No means yes. During these last days there is one thing I learned the hard way about Iran: That No actually means Yes. What I mean by that is, that in the Iranian culture it is considered polite to say 'no' to something you get offered - even if you really want it.
When I left Teheran, still a bit sick because of the heat, I didn't feel like eating anything at all. But trying to explain that to the Iranian people was nearly impossible. If I said, 'No, thanks! I am not hungry.', all they thought was, hey, he is trying to be polite by rejecting our offer. And then they invited me to a nearby restaurant. One day I got invited for lunch - chicken and rice in a restaurant. In the afternoon an old woman gave me a huge bowl of her homemade soup. And in the evening two men invited me to a kebap house. My stomach was about to burst into pieces and at last I had to call Kimia in Teheran to translate for me on the phone that I don't want to be rude, but all I was trying to tell you the whole evening is that I can't eat more food. The kebap had to go to the trash untouched.
But let's go back to Teheran for a minute. I recently heard about a book called 'City of Lies' by Ramita Navai. In this book, she calls Teheran the city where nothing is allowed but everything is possible. I have to agree. When cycling out of the capital a young scruffy man stopped me to offer me some LSD. He said that with that drug I can cycle straight into the sun. My answer was that I don't need his LSD for that since Teheran at midday already feels like the center of the sun.
To reach the Caspian Sea I had to cross the Alborz mountains. But already after the first day the mixture of heat, heavy traffic, headwind and uphill cycling took away all my energy. I was feeling very bad. Very very bad. Actually, I was feeling so bad that I searched up the fastest flight from Teheran to Germany. Just to know. My stomach was hurting for one week now and all my motivation was gone. Even cycling couldn't cheer me up anymore. Even cycling.
Erfan invited me to his home and brought me for 25Km up to the mountain pass the next morning. I was rolling down the other side of the mountain range towards the Caspian Sea and every kilometer the scenery went greener and greener. In the evening I put up my tent nearby a small river and it tentatively started to rain. For a moment the heat was gone and I was feeling to start better. The first rain since more than a month tasted like dust.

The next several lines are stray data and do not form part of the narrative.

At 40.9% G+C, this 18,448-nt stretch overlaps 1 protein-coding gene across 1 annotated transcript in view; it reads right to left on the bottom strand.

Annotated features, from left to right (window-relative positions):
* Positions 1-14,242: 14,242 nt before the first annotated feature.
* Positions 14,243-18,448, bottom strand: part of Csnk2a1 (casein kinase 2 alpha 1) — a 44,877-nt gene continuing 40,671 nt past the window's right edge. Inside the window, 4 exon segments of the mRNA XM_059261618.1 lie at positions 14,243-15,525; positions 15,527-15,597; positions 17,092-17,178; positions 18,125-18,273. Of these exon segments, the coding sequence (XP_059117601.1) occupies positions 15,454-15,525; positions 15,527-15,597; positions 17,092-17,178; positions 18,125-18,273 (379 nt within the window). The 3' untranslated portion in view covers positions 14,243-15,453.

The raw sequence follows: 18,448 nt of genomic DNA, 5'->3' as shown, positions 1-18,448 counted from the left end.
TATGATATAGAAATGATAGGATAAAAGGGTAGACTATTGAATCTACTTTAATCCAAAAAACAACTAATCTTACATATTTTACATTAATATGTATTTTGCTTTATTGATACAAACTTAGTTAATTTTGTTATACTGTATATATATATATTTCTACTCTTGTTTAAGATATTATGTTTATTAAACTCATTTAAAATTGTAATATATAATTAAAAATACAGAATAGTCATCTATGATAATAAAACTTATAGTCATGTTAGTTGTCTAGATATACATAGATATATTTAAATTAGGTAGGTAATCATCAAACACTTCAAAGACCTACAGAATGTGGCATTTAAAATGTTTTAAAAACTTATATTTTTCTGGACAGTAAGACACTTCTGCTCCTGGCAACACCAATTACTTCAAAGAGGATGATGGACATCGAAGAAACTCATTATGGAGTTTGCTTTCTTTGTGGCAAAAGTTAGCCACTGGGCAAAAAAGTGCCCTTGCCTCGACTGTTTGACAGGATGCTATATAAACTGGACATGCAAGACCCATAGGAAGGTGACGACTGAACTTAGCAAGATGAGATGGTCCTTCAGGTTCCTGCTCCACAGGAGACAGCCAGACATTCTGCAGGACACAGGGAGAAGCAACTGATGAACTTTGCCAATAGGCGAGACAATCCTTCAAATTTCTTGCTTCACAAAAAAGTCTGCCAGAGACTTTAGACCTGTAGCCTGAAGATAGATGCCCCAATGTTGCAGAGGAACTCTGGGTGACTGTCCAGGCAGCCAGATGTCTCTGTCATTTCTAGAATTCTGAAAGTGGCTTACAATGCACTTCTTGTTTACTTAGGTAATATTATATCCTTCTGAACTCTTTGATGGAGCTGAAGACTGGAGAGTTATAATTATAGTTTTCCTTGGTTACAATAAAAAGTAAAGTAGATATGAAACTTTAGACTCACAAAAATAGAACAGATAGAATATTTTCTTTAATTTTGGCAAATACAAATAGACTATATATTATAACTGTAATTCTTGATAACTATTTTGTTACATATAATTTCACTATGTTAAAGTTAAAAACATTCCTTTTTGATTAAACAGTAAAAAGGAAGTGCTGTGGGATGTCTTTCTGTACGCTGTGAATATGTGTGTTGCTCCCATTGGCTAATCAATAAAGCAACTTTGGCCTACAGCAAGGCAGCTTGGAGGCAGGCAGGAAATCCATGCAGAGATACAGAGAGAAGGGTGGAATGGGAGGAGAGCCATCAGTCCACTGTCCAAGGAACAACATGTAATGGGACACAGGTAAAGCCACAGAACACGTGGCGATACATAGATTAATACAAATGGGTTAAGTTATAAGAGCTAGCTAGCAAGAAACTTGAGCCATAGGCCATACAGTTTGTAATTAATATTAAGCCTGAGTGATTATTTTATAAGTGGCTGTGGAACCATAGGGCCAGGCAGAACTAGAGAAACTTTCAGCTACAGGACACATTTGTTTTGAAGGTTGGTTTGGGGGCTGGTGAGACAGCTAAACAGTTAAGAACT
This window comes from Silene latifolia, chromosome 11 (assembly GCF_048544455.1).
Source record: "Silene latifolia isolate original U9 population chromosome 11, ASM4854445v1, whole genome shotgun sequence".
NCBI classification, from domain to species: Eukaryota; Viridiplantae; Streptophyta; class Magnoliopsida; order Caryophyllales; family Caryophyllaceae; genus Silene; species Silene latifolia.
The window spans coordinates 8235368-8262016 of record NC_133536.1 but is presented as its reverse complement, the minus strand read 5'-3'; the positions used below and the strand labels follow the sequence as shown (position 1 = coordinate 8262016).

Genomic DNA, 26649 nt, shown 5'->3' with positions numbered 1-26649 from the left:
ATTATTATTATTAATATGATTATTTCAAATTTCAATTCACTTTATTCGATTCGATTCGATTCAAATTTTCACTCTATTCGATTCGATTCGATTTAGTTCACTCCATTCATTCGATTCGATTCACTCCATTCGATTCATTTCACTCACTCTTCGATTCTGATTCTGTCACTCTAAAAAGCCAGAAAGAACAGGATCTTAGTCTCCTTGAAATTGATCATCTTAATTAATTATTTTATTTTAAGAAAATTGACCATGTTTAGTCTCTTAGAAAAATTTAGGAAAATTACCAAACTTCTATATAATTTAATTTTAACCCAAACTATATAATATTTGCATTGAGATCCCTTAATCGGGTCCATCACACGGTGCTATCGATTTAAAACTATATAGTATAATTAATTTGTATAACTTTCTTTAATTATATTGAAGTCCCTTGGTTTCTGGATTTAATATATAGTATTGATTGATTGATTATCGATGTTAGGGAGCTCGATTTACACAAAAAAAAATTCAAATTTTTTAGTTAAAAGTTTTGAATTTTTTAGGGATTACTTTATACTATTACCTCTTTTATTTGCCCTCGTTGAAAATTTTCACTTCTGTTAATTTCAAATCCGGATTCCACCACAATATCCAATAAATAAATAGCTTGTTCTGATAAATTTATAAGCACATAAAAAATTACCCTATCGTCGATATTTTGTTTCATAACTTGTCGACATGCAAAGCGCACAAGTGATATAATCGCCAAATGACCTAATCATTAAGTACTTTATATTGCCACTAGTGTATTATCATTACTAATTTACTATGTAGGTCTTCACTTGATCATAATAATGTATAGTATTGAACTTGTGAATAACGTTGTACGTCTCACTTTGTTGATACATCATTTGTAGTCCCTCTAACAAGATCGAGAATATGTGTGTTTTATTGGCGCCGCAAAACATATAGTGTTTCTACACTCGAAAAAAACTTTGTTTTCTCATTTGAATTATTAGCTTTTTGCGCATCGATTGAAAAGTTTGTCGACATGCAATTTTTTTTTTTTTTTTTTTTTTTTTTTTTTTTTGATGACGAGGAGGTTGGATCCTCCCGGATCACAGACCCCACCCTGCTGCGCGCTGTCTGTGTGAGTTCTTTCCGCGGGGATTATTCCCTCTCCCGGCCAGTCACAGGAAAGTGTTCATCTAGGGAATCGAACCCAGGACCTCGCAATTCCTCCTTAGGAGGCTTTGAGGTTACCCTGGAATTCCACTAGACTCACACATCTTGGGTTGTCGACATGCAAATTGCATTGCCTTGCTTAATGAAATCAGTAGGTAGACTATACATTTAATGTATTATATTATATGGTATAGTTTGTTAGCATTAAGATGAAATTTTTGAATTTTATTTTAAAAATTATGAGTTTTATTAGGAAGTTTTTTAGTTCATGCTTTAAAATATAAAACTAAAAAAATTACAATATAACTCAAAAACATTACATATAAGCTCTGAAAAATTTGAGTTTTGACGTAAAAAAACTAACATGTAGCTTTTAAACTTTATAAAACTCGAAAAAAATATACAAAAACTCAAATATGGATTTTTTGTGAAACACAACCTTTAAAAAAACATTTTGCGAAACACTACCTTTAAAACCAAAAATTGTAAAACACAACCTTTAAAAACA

At the Caspian Sea I reached the lowest point of my journey. Geographically this time, not emotionally: The coast is situated at 28m under sea level. That's why it isn't actually an ocean but the biggest lake on earth. But somehow the Iranian managed to even put the biggest lake on earth full of trash, so swimming in it wasn't that much of a pleasure. The road along the coast goes through one town after another and it felt like I got invited to someone's home in each of these cities. And people continued to give me food: At one point I had four different glasses of homemade marmelade.
The one event that definitely made me happy again was my stay at a family's house in Ramian. It was a big family - 12 brothers and sisters in total, almost all living in different places. But in summer most of them come together with their families at their parent's house. That's when I got invited to join them at their family reunion. And what a crazy family! From the first moment on, Amin and his relatives made me feel more than welcome. We went to the Iranian jungle to do some fishing - Iranian style with nothing but a cloth. When the heavy rain bedraggled us we went back to the cars. The Iranian pop songs from the radio were lifting up our spirits until we had to stop the vehicle to do some Iranian dances in the rain. It was a fantastic day.
Afterwards I was cycling through beautiful Golestan National Park. The first part was dense jungle. 50 kilometers later I reached a sandy high plateau with red shimmering mountain tops. Another 50 kilometers later I was back again in the semi-desert. A lot of things happened these last days: A slow moving car hit me in the rear pannier bags. Some young rowdy military guys harrassed me for a while. I saw a family of wild boars as well as some incredible sunsets/sunrises. And I got woken up in my tent by a bunch of men with a rifle. But these are all stories for another day. For now, I will just let the pictures tell the rest of my Iran story.